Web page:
(Jimmy Howard loves Jannik Hansen by now)
After a 4-0 win against “division-leading” Minnesota on Monday night, the Canucks took to the ice against an actual good team, something they hadn’t done since they beat San Jose on the 26th of November (the team went 7-3 during their cupcake schedule period) so a test against the Detroit Red Wings was definitely something the team probably needed.
And, as expected, it didn’t matter how little the Canucks have been tested lately, since they controlled the game in the early going, and then shut down the play late, allowing goaltender Roberto Luongo to shine, make 38 stops, and the Canucks picked up a real marginal insurance short-handed goal on their way to a 4-2 victory.
-I went to this game, and, while Roger’s* Arena is a very nice place to watch a hockey game, it’s also pretty morguish most nights. Wednesday night was not one of those nights, with a pretty impressive atmosphere and loud crowd that was buzzing at the quality of the two teams on the ice. In the first two periods, with the game wide open and there were scoring chances at either end with minimal hitting or post-whistle scrums. It was hockey as it was meant to be played, between two of the very best teams in the NHL.
*(I refer to the building as if it were Roger Neilson’s and not purchased by a telecom company. Hence, “Roger’s Arena”)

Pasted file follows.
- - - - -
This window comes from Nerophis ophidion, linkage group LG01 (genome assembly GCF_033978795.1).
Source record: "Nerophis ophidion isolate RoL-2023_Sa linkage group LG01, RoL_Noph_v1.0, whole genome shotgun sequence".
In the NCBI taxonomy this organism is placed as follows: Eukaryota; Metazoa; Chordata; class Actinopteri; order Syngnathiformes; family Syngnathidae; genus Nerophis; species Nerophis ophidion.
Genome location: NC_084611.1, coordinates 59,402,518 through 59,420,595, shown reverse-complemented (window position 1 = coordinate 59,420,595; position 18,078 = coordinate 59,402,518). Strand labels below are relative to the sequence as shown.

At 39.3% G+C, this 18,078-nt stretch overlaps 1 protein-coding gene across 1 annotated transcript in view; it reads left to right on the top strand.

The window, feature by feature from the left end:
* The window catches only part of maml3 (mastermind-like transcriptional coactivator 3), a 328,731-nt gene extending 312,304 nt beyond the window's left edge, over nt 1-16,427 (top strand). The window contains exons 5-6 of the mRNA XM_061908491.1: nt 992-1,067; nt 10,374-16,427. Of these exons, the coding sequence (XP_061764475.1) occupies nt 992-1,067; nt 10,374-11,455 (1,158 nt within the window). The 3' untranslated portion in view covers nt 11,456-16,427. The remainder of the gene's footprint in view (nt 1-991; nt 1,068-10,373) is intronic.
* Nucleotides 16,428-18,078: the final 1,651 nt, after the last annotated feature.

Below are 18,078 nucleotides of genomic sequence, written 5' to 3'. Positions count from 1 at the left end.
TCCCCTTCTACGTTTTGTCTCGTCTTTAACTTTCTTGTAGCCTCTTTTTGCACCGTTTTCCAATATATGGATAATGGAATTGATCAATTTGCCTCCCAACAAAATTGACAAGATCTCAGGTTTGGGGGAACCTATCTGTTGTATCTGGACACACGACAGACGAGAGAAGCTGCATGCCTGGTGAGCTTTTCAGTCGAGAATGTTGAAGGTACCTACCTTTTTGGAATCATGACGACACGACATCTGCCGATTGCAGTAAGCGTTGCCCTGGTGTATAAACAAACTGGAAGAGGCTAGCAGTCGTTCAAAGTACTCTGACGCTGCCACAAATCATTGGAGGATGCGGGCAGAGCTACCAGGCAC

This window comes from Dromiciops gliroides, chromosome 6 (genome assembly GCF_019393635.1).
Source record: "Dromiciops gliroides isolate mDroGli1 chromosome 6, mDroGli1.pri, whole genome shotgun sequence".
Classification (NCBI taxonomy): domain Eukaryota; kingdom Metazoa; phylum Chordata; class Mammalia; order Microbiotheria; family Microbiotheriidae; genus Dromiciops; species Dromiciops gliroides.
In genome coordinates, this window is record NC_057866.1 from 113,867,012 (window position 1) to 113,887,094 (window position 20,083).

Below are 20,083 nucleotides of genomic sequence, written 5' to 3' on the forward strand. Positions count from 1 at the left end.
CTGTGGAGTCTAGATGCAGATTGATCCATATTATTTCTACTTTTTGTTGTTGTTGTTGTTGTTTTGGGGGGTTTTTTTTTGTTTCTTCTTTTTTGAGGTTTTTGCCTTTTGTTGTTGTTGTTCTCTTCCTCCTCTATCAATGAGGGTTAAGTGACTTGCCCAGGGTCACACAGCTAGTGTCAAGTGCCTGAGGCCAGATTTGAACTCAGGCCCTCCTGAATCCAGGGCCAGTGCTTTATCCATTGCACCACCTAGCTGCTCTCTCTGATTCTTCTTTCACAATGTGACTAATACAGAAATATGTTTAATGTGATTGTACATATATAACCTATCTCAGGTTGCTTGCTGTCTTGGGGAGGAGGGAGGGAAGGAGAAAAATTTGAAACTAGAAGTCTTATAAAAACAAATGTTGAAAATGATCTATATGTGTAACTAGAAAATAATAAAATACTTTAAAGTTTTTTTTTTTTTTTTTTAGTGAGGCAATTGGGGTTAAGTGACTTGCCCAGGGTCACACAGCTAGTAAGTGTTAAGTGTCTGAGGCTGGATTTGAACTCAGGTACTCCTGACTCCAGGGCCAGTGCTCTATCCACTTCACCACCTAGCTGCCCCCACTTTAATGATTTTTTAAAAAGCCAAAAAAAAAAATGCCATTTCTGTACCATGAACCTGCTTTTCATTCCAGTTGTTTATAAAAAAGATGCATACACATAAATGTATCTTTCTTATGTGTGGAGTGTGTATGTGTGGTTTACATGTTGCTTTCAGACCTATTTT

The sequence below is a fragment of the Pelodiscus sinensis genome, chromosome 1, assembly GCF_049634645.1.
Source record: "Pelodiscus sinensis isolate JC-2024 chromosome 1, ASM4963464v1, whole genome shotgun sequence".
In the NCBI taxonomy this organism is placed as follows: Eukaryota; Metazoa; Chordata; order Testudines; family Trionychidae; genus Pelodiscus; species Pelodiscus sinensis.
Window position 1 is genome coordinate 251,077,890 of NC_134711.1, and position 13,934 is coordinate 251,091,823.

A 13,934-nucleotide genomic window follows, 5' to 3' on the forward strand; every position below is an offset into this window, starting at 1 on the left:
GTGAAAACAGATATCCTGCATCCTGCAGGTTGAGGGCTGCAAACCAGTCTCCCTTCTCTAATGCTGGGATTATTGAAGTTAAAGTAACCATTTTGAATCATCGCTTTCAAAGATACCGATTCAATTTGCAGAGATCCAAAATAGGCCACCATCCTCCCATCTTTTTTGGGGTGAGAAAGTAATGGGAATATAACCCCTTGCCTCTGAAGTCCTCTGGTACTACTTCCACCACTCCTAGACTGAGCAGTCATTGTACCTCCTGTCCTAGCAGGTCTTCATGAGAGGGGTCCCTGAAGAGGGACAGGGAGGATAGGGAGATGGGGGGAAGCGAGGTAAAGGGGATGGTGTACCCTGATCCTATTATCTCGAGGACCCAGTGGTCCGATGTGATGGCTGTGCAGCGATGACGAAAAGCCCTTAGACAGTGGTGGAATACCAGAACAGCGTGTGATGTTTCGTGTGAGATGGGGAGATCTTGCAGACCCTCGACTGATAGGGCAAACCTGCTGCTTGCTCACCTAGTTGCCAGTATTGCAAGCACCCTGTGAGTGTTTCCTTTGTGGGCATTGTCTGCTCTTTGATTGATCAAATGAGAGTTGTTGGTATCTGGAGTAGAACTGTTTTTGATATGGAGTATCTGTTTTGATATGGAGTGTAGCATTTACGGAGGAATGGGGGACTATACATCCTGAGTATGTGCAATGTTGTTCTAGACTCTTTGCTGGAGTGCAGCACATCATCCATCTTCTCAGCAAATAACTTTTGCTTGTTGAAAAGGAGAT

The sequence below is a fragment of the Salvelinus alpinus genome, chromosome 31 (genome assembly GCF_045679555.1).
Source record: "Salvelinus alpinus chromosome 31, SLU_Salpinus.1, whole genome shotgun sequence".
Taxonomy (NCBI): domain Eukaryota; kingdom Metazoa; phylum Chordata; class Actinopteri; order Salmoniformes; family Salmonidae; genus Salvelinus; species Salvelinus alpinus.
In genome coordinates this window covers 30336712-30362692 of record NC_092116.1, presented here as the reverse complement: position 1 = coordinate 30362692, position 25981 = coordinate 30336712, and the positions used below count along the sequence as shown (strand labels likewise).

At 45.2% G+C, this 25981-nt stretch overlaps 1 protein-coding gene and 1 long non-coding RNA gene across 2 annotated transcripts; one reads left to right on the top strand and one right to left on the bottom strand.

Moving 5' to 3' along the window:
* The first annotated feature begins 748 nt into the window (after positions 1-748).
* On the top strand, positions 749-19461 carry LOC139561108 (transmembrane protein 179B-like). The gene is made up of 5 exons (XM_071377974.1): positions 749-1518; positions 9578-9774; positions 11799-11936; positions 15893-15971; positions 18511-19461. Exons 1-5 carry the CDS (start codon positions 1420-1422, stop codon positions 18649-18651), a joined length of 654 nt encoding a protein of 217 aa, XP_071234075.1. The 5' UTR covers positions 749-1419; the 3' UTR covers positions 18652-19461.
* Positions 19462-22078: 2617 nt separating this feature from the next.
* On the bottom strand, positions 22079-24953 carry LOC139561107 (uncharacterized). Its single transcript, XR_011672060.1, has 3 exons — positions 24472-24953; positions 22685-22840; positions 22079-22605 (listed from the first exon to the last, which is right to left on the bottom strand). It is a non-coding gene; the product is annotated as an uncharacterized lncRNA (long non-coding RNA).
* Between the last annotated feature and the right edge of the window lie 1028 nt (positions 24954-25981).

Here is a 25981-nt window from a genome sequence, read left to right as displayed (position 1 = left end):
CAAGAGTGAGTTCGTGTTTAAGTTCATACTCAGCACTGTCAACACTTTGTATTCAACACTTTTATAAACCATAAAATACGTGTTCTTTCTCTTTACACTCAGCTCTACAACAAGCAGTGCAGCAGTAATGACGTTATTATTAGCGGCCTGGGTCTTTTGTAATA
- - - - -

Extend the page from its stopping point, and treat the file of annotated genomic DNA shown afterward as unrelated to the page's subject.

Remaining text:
-In the third period, the game closed up and for some reason Vancouver decided to take a few runs at Detroit players after Niklas Kronwall made a completely legal hit on Ryan Kesler. I can’t deny that the tactic was effective in keeping Detroit chances off the board, and, dare I say it was very Jerkpuckish, but Kesler going after Johan Franzen for some reason allowed Detroit an opportunity to tie the game on the powerplay.
-But they didn’t tie the game on the powerplay. Alex Edler knocked Henrik Zetterberg off the puck, Jannik Hansen took it forward, cut to the net, kept cutting to the net, lost control of the puck, crashed into Jimmy Howard and Alex Edler came up and banked it in off Hansen. The goal was credited to Edler (despite it going in off Hansen) but probably wasn’t given to Hansen (because he was on top of the goaltender and it would have looked bad).
-Oddly enough, Jimmy Howard didn’t break any NHL infractions in the ensuing scrum after he went after Hansen, trying to throw punches.
-15 of 18 Canuck skaters recorded shots on net, which is impressive since the Canucks only got 25 in total. The ones who didn’t have attempts recorded were Andrew Alberts (obviously) Henrik Sedin (surprisingly) and Alexander Sulzer, which I know is not true because he took a shot 1:33 into the second period (recorded as a chance) that I have recorded as a shot off a scoring chance. But the Roger’s Arena scorers, who are usually pretty awful at their jobs, recorded it as a miss and it stuck there. Poor Alexander Sulzer.
-Mason Raymond is amazing and continues to impress. He wasn’t a statistical three star selection, but he was close. Two of his three shots on goal were recorded as scoring chances, and he also set up two of them.